It is generally recognized today that the Baltic amber (whose international mineralogical name is succinite) is the fossilized resin of trees, mainly coniferous ones, that grew on the vast territory of the southern part of the Northland and bordering areas of the modern Baltic sea. Approximately 45-50 ml years ago the climate grew considerably warmer and more humid that favored rich vegetation. Bay-trees and Eugenia trees as well as palm trees and lianas were widely spread along with deciduous lime-trees, maples, oaks and chestnuts. The climate change brought about abundant resin flowing. The resin was oxidized by the air, it was covered with thick dark brown crust and in this state it accumulated in the soil of «the amber forest». The rivers and brooks gradually washed out hardened clods of resin from the ground and carried them into the estuary of a big river that flew into an ancient sea on the area of the modern Kaliningrad peninsula. This is how the largest in the world Palmniken amber deposit formed. Approximately two million years ago a huge glacier shifted the Earth’s layers including the amber-carrying deposits of the Eocene period to the bottom of the Carpathian mountains, that resulted in the formation of the secondary (quaternary) amber deposits. At present amber is found on the whole of the vast area that used to be covered by the glacier.


It’s said to be that the ancient gemstone called Amber (talking 45-50 millions of years old, fossilized resin of trees), is a powerful healer and cleanser of the body, mind and soul. Amber draws disease from the body, healing and renewing the nervous system and balancing the right and left parts of the brain. It absorbs pain and negative energy, helping to alleviate stress. We think we all could use some of that healing huh. Amber clears depression, stimulates the intellect and promotes self-confidence and creative self-expression.  It encourages decision-making, spontaneity and brings wisdom, balance and patience. Amber opens the throat centre, treating goiters and other throat problems.  It also treats stomach, spleen, kidneys, bladder, liver and gallbladder.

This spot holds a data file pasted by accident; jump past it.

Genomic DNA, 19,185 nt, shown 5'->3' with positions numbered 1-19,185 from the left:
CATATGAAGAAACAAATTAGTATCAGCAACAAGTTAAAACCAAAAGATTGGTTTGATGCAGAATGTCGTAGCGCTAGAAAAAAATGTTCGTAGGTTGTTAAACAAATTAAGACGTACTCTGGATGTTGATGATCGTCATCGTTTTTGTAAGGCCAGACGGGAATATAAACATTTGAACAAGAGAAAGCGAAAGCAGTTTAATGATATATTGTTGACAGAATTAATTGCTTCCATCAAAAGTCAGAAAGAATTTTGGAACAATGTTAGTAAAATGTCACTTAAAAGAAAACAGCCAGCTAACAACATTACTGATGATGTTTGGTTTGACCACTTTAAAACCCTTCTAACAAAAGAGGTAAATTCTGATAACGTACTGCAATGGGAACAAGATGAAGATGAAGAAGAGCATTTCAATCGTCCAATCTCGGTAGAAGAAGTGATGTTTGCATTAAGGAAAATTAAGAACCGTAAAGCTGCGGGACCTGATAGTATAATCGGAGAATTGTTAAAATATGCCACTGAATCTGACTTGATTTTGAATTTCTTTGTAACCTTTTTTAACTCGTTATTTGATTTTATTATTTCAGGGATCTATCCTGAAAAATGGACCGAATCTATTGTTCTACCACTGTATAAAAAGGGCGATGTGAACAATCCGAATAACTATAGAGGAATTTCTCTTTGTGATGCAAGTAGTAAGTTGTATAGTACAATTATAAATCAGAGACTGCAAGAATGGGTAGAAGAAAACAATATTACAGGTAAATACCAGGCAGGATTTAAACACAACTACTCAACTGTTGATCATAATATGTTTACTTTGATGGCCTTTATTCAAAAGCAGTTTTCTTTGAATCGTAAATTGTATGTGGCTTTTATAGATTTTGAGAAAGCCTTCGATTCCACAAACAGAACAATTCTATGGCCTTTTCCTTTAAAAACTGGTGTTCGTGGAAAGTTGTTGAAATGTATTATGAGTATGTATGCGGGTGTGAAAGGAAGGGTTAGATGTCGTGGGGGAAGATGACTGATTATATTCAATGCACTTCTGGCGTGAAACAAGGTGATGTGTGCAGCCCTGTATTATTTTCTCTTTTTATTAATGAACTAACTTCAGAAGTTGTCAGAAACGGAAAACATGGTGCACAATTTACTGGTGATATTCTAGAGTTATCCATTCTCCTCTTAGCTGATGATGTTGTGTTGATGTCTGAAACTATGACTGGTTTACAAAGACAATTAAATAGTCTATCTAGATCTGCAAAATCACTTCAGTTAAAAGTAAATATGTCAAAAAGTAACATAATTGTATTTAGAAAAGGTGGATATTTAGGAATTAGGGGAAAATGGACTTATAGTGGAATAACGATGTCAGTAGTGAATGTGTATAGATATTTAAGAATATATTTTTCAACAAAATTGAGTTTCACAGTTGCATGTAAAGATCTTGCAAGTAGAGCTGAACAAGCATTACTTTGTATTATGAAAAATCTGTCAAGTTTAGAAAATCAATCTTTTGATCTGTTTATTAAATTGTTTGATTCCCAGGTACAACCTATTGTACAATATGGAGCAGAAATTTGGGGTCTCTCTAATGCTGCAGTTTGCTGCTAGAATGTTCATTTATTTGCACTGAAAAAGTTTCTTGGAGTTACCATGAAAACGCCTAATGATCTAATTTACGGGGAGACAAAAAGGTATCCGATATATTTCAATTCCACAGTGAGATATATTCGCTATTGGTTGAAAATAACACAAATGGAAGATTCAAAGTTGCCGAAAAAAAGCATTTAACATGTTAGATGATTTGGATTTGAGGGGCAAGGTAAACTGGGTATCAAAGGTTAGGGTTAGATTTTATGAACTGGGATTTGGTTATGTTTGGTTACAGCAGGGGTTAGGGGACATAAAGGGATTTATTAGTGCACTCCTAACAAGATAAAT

Since ancient times amber is considered a symbol of happiness and new beginnings. Research results have shown that it contains many valuable micronutrients (silicon, magnesium, iron, calcium, potassium, organic compounds combined with iodine, volatile substances, resin acids and many more). Amber is a source of negative ions, which makes it a natural air ionizer. Currently, many cities fight air pollution (exhaust fumes, pollution from factories, domestic furnaces, concrete, etc.), in which positive ions predominate. The prevalence of positive ions can also be found in many apartments, through high voltage networks, domestic electrical appliances (electric kitchens, washing machines, TV sets), heating devices, etc.


Amber is predominantly available in shades of brown and yellow. However, there’s a distinction to be made.

The most valued shade is white, simply because it’s the rarest. Red pieces are also considered of high value. The ones we’ve been collecting for years and years are the following categories:


Cognac amber is the most common and typical colour from the Baltic amber family. The colour originates from the sap colour as well as the ageing of the amber over 30 to 50 million years. This colour does not contain as much air or gasses as the milky and antique amber, hence its transparency. Cognac colour can also have a sparkling look due to air bubbles trapped inside and can contain inclusions such as leaves, pieces of wood and insects.


In composition, cherry amber is just like cognac amber. The colour originates from warm sediment surroundings millions of years ago. If a very dark piece of cognac amber is left for many years in open air with the right conditions around it, you will see the surface of the material oxidise and darken. This will make the amber look anything from wine red through dark brown and almost black, and usually opaque.

Yellow amber holds more gasses and more oxygen than other amber colours. Therefore it is opaque or non-transparent. The colour varies from white and light milky to honey colour and dark antique. The surface of the raw amber is often quite dark. However, after cutting and polishing it can turn into a more yellowish and light colour. After decades milky amber will turn into light antique and later again into golden antique.